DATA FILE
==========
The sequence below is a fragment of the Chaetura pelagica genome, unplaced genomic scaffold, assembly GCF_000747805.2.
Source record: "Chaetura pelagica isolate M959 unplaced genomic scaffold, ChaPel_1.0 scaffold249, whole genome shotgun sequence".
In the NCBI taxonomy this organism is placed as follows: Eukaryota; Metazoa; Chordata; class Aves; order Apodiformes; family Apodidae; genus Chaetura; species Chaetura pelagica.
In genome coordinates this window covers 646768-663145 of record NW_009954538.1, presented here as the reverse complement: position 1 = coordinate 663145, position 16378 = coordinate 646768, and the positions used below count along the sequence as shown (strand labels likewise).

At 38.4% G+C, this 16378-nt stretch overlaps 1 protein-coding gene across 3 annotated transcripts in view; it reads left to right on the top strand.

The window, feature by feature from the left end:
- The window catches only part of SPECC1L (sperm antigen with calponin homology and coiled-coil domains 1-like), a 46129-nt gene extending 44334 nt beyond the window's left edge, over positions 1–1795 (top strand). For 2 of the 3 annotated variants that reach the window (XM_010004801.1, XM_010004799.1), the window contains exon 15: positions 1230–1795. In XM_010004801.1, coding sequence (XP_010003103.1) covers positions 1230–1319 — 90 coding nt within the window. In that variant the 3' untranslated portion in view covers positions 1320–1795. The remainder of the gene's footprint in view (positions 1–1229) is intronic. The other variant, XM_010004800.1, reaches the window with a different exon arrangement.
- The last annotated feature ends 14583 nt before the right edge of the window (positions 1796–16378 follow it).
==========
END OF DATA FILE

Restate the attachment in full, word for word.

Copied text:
The sequence below is a fragment of the Chaetura pelagica genome, unplaced genomic scaffold, assembly GCF_000747805.2.
Source record: "Chaetura pelagica isolate M959 unplaced genomic scaffold, ChaPel_1.0 scaffold249, whole genome shotgun sequence".
In the NCBI taxonomy this organism is placed as follows: Eukaryota; Metazoa; Chordata; class Aves; order Apodiformes; family Apodidae; genus Chaetura; species Chaetura pelagica.
In genome coordinates this window covers 646768-663145 of record NW_009954538.1, presented here as the reverse complement: position 1 = coordinate 663145, position 16378 = coordinate 646768, and the positions used below count along the sequence as shown (strand labels likewise).

At 38.4% G+C, this 16378-nt stretch overlaps 1 protein-coding gene across 3 annotated transcripts in view; it reads left to right on the top strand.

The window, feature by feature from the left end:
- The window catches only part of SPECC1L (sperm antigen with calponin homology and coiled-coil domains 1-like), a 46129-nt gene extending 44334 nt beyond the window's left edge, over positions 1–1795 (top strand). For 2 of the 3 annotated variants that reach the window (XM_010004801.1, XM_010004799.1), the window contains exon 15: positions 1230–1795. In XM_010004801.1, coding sequence (XP_010003103.1) covers positions 1230–1319 — 90 coding nt within the window. In that variant the 3' untranslated portion in view covers positions 1320–1795. The remainder of the gene's footprint in view (positions 1–1229) is intronic. The other variant, XM_010004800.1, reaches the window with a different exon arrangement.
- The last annotated feature ends 14583 nt before the right edge of the window (positions 1796–16378 follow it).